Titanium is commonly used in the production of critical aerospace components and medical equipment. It has a high strength-to-weight ratio and excellent corrosion resistance, making it suitable for thin-wall designs.
It is no secret that titanium alloys are difficult to machine, especially when compared to ordinary steel and stainless steel. It has poor thermal conductivity and generates high cutting force and heat at the cutting edge. This material has a great demand for cutting tools. If not handled properly, it will cause premature tool wear and poor surface quality.
The fine turning of titanium must be a wet process. High-precision coolant has obvious advantages, especially because it can be directed to the cutting area. Photo courtesy of Sandvik Coromant.
The low modulus of elasticity will cause the larger parts of these materials to spring back. This modularity is one of the advantages of materials, especially for structural aerospace components that require this mobility. However, this poses a challenge to machining, which usually results in tool vibration, chatter and poor surface finish.
Edwin Tonne, a training and technical expert at Horn USA Inc. in Franklin, Tennessee, said: “Titanium usually does not shear effectively, so the material rebounds and the dimensional control of the parts is more difficult.” Careful maintenance can solve this problem. In addition, during the finishing process, force and heat are concentrated on a small part of the cutting edge, which breaks the cutting edge faster than other materials. ”
Certain applications, especially critical components in aerospace, have strict requirements for surface integrity. Many stores have implemented reliable and proven processes for many years. These processes may be running, but with the development of the latest tools, there are usually better or more production options, especially those related to finishing.
Kevin Burton, a turning product and application expert at Sandvik Coromant in Mississauga, Ontario, said: “We have seen many stores that are reluctant to change the current process, even if it means better The same is true for surface treatment.” “If the certified process uses non-coated carbide blades, then from a time and financial point of view, the store may not want to switch to coated or diamond blades due to the additional cost. For grades , The situation is the same. With the emergence of a new generation of grades, although they usually have the same elements, but with different percentages, some colors look different. However, shops tend to worry about the coating left on the surface of the parts .”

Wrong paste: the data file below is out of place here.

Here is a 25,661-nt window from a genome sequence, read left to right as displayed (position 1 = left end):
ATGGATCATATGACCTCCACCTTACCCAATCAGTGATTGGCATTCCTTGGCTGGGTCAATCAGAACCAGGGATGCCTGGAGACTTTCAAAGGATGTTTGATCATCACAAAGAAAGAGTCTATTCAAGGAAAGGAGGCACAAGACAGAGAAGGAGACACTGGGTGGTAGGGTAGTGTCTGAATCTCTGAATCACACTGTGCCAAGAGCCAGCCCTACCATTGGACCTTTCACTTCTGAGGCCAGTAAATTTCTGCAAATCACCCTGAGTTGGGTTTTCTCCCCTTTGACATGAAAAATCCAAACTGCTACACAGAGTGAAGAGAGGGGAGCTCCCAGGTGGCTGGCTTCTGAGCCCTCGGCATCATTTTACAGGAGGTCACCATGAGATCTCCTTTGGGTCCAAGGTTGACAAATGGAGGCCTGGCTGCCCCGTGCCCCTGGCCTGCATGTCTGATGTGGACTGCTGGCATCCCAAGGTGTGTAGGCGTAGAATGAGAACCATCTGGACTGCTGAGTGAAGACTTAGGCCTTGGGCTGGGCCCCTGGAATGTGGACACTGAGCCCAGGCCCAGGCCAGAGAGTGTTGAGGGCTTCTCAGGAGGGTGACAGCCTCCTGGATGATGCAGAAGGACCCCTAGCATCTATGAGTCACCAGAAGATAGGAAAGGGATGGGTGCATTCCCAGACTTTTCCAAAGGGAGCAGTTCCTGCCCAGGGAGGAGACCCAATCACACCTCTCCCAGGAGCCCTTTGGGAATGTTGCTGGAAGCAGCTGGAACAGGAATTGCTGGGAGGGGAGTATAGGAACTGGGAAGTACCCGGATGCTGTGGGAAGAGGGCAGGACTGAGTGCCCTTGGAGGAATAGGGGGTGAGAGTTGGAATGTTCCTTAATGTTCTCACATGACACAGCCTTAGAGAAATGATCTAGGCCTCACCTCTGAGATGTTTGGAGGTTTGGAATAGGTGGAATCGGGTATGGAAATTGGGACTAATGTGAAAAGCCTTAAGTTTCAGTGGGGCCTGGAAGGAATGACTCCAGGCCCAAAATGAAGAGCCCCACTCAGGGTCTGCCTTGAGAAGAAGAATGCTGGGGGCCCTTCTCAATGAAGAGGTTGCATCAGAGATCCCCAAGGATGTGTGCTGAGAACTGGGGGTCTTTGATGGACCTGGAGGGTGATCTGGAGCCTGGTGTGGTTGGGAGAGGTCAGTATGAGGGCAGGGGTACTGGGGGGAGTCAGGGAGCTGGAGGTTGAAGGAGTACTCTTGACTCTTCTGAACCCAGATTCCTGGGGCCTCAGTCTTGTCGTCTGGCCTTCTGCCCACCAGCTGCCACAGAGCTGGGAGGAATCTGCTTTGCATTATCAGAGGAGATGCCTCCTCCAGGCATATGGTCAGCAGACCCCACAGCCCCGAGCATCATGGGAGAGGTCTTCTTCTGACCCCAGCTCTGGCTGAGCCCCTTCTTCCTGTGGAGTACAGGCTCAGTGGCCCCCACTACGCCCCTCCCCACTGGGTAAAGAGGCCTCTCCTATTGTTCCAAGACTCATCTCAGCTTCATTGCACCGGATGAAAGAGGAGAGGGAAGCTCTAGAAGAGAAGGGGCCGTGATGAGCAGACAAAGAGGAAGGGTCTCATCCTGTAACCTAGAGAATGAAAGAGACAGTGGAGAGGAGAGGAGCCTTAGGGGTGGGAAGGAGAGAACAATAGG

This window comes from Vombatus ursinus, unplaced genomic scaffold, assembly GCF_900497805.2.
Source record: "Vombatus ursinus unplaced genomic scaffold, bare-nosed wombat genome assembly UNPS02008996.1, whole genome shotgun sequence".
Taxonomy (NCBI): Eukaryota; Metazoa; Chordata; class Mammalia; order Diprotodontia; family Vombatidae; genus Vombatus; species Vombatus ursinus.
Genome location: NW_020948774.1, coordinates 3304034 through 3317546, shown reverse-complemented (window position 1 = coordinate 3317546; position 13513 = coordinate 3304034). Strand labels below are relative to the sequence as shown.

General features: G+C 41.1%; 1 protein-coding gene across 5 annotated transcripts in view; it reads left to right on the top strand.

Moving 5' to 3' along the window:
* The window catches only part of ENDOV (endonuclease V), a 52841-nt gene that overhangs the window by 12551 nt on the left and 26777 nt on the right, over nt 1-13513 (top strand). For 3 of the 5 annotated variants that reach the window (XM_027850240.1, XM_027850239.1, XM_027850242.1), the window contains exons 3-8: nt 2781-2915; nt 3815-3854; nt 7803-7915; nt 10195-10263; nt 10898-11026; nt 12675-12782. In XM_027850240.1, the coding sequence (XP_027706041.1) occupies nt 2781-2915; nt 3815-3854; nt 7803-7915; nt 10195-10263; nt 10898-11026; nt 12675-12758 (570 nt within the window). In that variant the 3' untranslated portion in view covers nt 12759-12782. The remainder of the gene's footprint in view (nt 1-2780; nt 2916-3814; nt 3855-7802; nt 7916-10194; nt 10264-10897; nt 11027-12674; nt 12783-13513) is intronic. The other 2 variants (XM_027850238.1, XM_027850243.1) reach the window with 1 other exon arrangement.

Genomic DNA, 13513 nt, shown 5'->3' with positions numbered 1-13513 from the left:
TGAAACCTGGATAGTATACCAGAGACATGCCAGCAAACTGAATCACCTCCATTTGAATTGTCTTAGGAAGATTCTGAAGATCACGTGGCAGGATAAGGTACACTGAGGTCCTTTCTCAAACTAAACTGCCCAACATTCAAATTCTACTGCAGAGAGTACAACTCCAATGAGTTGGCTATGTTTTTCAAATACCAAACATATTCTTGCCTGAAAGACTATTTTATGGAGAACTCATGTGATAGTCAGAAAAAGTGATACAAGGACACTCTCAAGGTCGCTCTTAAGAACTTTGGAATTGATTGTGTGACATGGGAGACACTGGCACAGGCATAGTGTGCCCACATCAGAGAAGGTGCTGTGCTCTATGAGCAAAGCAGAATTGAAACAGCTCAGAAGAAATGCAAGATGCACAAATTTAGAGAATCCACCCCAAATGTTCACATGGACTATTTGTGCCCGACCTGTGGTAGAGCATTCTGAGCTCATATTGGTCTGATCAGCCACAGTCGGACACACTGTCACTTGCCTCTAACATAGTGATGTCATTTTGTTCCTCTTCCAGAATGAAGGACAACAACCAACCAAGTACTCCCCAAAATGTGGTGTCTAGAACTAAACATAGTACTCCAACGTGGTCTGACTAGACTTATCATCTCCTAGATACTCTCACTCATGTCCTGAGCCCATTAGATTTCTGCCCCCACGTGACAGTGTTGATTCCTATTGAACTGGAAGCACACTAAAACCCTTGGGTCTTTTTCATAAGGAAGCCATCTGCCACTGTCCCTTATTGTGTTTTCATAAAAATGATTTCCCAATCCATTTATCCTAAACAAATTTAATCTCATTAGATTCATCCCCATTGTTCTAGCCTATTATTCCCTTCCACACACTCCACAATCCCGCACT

Burton pointed out that although the current process may be running, upgrading to new cutting tools with different coatings or grades can significantly increase productivity and improve surface quality.
Choose The Right Blade
Uncoated titanium alloy blades have been used in shops for many years, and many are still in use. However, there are many different types of titanium, and other factors need to be considered in order to obtain a better surface finish during turning.
Experts recommend using a physical vapor deposition (PVD-) coated blade because it is thinner. For titanium, it is recommended not to use thick coatings due to possible chemical reactions. Many coatings today contain titanium, such as TiCN for chemical vapor deposition (CVD). This is why PVD is usually recommended.
“PVD coating has high temperature resistance and lubricity, which can reduce the accumulation of edges and heat,” Tonne said. “When it comes to blades, the best shape is round, but because of the shape of the part, it is usually not practical. C or W blades can provide the best finish with part feature gaps. For negative blades, make sure that the top The rake angle is positive. If tight tolerances are required, fully grinding the blade can improve the results.”
Boehlerit MT geometry is used for titanium turning. Photo courtesy of Horn.
Tonne pointed out that people mistakenly think that the shop can use roughing blades for finishing. The geometry and edge preparation are specifically designed for the application, so he recommends consulting the tool supplier for the best blade instead of a general-purpose blade.
For finishing, Burton recommends the use of polycrystalline diamond (PCD) inserts, because the surface speed is much higher, which of course will greatly reduce the titanium machining time. However, he pointed out that some stores have difficulty accepting visual differences on the surface.